Ghazal 179, Verse 2


qahr ho yaa balaa ho jo kuchh ho
kaash-ke tum mire liye hote

1) whether you are a calamity, or are a disaster-- whatever you are
2) if only you were for me!


qahr : 'Force, power, violence, vehemence, severity; excess; boundlessness; oppression; subjection; rage, fury, wrath, indignation; vengeance; torment, punishment, chastisement; a judgment; a calamity; — a mischievous person, a firebrand'. (Platts p.796)


balaa : 'Trial, affliction, misfortune, calamity, evil, ill; a person or thing accounted a trial, affliction, &c.; evil genius, evil spirit, devil, fiend; a wonderful or extraordinary person or thing; an awful or terrible person or thing'. (Platts p.163)


The spelling of kaash-ke instead of kaash kih is to permit the ke to be metrically long.


That is whether you are a calamity or you are a disaster-- whatever you are, if only you were in my destiny! And to seek out calamity and disaster for oneself is a rare/choice [naadir] theme. In addition to this, the beloved's mischievousness of temperament and combativeness, and his own ardor and longing-- in composing this verse he has captured a picture of both these things. (202)

== Nazm page 202

Bekhud Dihlavi:

He says, I've been specially selected for calamity and disaster, and you are entirely anger and entirely mischief. If only you had been written in my destiny-- and especially, if only you had become mine! The excellence with which he has sketched a picture of the beloved's mischievousness and ill-temper, and his own ardor and longing-- it's impossible to praise it enough. (261)

Bekhud Mohani:

The Rival has called the beloved a calamity and a disaster. She, being displeased, repeats his very words. The captive lover says, 'all right, so be it, indeed. Whether you are a calamity or a disaster, whatever you may be, if only you were mine!' That is, how would the Rival know your worth? If you had become mine, then I would have valued you as you ought to be valued. (356)


Compare {234,4}. (311)



Under mushairah performance conditions, we would hear the first line, followed by at least a short interval before we were allowed to hear the second line. And hearing that first line, we would of course read it with future subjunctive verbs, as 'whether there would/might be a calamity, or there would/might be a disaster-- whatever there would/might be'. It sounds like the lover's usual range of dire prospects, for some abstract event, or for life in general. Only after we heard the full second line would we realize that the beloved herself is envisioned as the 'calamity' or 'disaster'; on the fly, we would go back and mentally reframe the verbs in the first line as familiar indicatives ( tum ho ).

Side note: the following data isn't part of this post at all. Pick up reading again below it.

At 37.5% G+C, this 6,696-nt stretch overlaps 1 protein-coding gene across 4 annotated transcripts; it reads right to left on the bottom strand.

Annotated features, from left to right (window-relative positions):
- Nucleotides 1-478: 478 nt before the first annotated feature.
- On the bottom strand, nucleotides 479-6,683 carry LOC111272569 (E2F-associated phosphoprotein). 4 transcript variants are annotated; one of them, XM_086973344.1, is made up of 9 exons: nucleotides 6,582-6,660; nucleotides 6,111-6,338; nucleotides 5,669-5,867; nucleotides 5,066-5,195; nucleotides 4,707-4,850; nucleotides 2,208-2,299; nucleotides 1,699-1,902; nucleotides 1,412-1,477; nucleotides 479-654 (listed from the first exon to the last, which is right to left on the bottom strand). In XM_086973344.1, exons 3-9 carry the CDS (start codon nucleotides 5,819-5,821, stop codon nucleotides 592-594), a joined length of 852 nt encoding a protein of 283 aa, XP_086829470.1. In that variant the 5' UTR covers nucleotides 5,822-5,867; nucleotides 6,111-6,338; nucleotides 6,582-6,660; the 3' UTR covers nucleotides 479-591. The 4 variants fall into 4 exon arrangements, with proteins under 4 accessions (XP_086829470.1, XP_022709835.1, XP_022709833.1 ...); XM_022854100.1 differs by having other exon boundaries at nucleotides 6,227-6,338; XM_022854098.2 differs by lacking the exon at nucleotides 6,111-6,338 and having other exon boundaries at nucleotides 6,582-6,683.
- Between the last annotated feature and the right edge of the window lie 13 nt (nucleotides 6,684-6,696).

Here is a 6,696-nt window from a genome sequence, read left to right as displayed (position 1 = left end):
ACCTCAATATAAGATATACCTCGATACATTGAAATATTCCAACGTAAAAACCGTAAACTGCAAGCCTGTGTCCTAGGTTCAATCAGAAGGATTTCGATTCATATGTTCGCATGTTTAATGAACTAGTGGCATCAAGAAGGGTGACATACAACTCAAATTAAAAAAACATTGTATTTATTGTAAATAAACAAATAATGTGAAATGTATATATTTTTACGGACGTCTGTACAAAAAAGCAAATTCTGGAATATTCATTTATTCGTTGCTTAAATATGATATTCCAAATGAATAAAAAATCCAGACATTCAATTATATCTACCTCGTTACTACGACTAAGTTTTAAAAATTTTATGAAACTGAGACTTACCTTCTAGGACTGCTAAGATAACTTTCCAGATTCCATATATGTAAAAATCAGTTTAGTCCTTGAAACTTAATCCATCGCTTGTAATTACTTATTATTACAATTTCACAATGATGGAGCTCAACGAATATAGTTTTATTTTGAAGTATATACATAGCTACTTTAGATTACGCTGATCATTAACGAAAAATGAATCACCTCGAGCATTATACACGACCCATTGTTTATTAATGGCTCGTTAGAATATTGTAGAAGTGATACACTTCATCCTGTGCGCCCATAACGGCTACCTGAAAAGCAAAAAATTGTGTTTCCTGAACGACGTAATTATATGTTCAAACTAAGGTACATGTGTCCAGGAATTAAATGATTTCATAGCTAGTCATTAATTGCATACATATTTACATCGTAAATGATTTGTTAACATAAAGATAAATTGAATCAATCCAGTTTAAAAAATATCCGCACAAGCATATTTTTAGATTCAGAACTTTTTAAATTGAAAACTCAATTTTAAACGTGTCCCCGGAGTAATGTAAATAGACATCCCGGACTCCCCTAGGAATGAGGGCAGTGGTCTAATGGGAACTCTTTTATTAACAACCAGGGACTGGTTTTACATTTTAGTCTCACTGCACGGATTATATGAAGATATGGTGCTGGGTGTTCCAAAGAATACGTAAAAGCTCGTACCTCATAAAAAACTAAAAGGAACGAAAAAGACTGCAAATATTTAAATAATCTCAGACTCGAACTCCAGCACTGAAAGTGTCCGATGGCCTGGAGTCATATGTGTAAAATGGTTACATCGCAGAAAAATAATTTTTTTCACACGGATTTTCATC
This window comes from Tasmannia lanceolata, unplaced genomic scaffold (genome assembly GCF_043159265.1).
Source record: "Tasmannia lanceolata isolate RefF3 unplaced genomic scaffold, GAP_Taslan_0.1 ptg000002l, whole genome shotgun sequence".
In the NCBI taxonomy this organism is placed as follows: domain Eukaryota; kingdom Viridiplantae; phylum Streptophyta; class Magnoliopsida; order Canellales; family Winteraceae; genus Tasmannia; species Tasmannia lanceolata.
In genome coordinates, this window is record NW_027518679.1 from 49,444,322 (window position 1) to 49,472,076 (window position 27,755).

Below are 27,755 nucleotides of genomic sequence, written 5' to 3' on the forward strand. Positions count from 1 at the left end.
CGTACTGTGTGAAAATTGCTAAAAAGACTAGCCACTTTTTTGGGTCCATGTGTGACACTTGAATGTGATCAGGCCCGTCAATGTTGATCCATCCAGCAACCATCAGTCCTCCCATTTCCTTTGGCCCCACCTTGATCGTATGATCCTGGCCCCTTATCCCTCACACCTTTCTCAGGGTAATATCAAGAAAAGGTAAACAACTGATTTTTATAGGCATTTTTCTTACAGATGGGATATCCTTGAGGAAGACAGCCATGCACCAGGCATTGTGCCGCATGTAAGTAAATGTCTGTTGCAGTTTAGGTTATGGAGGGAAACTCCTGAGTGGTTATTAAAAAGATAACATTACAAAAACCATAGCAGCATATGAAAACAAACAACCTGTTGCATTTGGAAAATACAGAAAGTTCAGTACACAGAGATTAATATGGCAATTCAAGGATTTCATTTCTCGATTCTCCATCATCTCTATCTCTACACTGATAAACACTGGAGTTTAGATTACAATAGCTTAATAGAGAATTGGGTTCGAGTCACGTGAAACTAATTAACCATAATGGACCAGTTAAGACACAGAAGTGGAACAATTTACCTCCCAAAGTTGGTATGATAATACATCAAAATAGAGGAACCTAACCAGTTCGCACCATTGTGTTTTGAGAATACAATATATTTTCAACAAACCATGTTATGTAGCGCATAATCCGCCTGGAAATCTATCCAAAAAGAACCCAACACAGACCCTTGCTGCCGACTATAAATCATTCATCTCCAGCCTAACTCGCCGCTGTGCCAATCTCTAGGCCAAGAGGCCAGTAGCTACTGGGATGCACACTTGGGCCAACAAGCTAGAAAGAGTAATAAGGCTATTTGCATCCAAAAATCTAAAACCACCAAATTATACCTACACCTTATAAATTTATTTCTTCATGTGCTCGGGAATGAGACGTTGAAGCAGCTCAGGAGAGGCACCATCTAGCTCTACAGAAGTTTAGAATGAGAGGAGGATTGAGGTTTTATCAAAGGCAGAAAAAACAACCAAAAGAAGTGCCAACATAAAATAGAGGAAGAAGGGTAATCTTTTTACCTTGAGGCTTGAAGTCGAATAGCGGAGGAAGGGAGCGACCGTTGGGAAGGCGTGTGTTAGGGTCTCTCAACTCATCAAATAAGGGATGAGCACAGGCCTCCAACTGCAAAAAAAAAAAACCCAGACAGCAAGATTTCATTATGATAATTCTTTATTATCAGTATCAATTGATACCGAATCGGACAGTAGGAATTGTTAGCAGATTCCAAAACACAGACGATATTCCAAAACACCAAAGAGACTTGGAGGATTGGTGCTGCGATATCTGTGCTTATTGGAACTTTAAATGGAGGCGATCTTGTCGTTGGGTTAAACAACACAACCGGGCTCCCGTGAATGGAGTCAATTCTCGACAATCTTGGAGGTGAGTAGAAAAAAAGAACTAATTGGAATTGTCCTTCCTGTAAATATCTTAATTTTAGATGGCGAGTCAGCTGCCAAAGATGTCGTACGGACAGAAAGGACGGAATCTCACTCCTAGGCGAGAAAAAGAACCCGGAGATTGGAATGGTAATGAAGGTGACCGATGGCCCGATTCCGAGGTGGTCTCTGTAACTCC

The lover is eager to accept the beloved no matter what she is-- whether she's a 'calamity' or a 'disaster'! Perhaps these are two ends of a spectrum ('I'll take X whether it's black or white')-- in which case the range of possibilities seems to be, we notice with amusement, from 'calamity' to 'disaster'. Or perhaps the two alternatives have been carefully chosen, as the pair of attributes that best sum her up. Or perhaps they're just the first two possibilities that spring to mind when thinking of her. No matter how we read them, their considerable synonymousness (see the definitions above) is so witty and clever that it's impossible not to relish it.

Still, the verse presents itself as the cri de coeur of a sincere, naive lover. It consists of the simplest one- and two-syllable words, with no fancy rhetorical tricks or adornments whatsoever. Whatever amusement we in the audience find in the first line, the lover shows no sign of even noticing it, much less sharing it. He's too consumed with the simple longing that the beloved would be written into his destiny, would be 'for him'. As Nazm observes, he's thus ardently wishing upon himself calamities and disasters-- a 'rare' and 'choice' theme indeed.

Despite its wit, we can surely call this, structurally at least, a verse of 'unattainable simplicity'. It's reminiscent of the verse by Momin for which, according to Hali, Ghalib would have traded his whole divan: see {5,1}. Or consider this even more comparable verse from the same ghazal of Momin's:

tum hamaare kisii :tara;h nah hu))e
varnah dunyaa me;N kyaa nahii;N hotaa

[you did not in any way become ours
otherwise, what does not happen in the world?!]